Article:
Ex-Gov. Terry Branstad (R) said 8/31 that voters should return him to office because the leadership under Gov. Chet Culver (D) has been ineffectual. Branstad “pointed to” the problems that have plagued several state depts., including the IA Film Office and IA Department of Aging. Branstad said he’d select dept. heads based on expertise rather than political connections. Branstad: “You’ve got a culture of corruption that needs to be corrected, you really do.”
Culver spokesperson Ali Glisson “disputed” the charge. Glisson: “Every time there has been some sort of issue in the governor’s office, Gov. Culver has been decisive and he’s taken swift action to put mechanisms in place to make sure it wouldn’t happen again. He’s dug into the situation to figure out what caused the situation and why” (Hayworth, Sioux City Journal, 9/1).
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Branstad says the AG Tom Miller (D) bears some responsibility for the massive egg recall which has created a “black eye” for IA’s poultry industry, while Miller says Branstad has his facts wrong.
Branstad “blasted” Miller on 8/31. Branstad: “The present attorney general basically let Jack DeCoster off the hook. The whole state of Iowa is getting a black eye for that guy, habitual violator. We were on course to have him put out of business before I left office and then they cut a deal with him.” Miller: “Former Governor Branstad is totally mistaken about the law in Iowa concerning feedlots and habitual violators” (Henderson, Radio Iowa, 8/31).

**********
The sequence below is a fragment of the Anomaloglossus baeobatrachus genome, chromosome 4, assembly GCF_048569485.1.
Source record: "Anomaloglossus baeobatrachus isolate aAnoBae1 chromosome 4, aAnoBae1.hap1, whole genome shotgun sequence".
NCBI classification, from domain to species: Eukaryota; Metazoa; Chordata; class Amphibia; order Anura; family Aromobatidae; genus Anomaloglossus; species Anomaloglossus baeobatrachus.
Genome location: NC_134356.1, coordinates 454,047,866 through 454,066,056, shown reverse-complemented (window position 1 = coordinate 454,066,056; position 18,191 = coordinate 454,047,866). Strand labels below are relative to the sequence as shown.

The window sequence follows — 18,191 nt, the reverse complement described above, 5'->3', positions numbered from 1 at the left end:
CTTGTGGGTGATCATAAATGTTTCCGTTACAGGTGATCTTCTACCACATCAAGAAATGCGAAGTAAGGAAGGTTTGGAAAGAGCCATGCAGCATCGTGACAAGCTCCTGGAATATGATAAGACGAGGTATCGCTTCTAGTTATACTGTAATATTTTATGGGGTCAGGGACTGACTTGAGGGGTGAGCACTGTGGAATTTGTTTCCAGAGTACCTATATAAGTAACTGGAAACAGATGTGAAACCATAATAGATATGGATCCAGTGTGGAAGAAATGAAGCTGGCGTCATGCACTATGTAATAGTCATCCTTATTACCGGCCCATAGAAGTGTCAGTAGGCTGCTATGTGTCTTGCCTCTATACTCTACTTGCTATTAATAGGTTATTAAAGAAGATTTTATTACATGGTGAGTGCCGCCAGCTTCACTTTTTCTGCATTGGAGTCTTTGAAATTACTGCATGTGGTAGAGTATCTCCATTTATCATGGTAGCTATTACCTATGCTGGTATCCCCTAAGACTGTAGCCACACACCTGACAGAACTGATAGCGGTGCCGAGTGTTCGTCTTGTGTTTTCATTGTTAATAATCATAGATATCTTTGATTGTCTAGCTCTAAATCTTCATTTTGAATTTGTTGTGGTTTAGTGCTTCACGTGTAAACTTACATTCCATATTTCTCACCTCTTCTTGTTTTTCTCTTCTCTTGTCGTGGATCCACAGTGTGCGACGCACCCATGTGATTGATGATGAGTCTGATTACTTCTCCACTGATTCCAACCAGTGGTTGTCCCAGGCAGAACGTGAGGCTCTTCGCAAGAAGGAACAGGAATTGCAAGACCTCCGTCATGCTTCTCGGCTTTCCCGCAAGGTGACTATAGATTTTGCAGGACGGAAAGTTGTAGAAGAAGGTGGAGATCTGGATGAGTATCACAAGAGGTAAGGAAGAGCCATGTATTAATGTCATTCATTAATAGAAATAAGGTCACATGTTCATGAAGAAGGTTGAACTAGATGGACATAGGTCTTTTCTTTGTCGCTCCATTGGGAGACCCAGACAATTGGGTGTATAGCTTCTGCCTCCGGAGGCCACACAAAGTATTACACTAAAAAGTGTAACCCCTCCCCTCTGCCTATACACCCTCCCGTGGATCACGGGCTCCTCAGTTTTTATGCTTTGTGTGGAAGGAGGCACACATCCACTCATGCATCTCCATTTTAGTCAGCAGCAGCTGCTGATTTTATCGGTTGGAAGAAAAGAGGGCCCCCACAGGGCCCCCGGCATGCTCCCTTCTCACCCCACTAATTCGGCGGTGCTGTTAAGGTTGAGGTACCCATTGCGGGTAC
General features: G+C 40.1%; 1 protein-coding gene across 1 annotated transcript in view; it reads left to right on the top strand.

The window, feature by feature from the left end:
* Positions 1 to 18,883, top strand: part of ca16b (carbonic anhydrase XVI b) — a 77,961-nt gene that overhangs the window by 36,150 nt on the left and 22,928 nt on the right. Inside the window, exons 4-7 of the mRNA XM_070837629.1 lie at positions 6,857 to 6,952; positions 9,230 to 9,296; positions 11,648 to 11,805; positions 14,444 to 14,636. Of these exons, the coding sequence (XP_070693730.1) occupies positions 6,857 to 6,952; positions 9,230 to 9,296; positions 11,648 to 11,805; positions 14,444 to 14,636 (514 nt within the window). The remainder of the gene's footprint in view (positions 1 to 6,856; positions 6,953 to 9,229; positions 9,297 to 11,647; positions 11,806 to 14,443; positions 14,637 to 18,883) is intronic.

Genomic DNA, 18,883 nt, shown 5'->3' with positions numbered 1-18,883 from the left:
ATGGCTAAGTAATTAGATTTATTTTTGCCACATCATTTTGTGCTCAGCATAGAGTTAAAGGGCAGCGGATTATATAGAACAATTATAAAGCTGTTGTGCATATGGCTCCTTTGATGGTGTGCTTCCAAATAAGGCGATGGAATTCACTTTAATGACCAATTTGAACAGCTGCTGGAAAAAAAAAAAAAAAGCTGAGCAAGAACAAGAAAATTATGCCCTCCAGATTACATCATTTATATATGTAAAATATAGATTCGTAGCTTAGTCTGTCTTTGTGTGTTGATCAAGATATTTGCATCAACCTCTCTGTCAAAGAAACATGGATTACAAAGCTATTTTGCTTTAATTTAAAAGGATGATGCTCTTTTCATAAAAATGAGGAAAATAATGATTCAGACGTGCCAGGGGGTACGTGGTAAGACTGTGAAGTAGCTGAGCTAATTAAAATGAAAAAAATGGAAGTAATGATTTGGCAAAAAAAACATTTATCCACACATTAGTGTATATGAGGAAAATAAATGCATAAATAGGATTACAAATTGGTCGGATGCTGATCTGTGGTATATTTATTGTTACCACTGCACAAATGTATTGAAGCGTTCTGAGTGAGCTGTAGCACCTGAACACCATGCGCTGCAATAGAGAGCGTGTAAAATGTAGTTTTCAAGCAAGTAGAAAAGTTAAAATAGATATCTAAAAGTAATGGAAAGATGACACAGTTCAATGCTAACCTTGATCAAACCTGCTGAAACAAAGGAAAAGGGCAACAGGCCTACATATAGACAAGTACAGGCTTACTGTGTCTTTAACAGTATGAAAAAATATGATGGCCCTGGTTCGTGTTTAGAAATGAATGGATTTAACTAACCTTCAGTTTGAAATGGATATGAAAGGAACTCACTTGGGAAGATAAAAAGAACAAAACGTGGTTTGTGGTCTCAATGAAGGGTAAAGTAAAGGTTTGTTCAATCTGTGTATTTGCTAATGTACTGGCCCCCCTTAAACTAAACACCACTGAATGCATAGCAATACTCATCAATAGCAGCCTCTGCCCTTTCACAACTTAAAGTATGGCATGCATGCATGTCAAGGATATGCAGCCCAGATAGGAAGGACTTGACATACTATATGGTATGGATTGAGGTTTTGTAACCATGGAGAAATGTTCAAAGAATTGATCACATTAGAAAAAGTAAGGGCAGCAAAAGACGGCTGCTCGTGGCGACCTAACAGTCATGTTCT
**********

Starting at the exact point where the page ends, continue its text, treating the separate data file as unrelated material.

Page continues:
State Sen. Rob Hogg (D), chair of the Senate Rebuild IA Cmte, said Branstad requested a ‘94 report in the aftermath of the state’s ‘93 flooding disaster, but then he and his admin. took “no action” on recommendations designed to reduce vulnerability to future floods and help communities mitigate future flood damage.
Branstad spokesperson Tim Albrecht called it “sad and pathetic” that “Culver and his cronies” are attempting to politicize the flood, noting that about 33% of the state and federal funds allocated for disaster victims in eastern Iowa has reached the intended target (Boshart, Mason City Globe Gazette, 8/31).
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Senator John McCain paid a secret visit to Northern Syria over the weekend during his trip abroad. McCain reportedly went "to speak with American officials and Kurdish fighters leading the charge to push ISIS militants out of Raqqa, the jihadist group’s stronghold." The trip was organized with the help of U.S. military.
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Congress will need to vote on Donald Trump's pick of Lt. General H.R. McMaster to be his next national security adviser, but not for the reason you think. The position of NSA doesn't require Senate approval, but since McMaster currently holds a three-star military position, Congress will need to vote to allow him to keep his position instead of forcing him to drop one star and become a Major General, which could potentially affect his pension.
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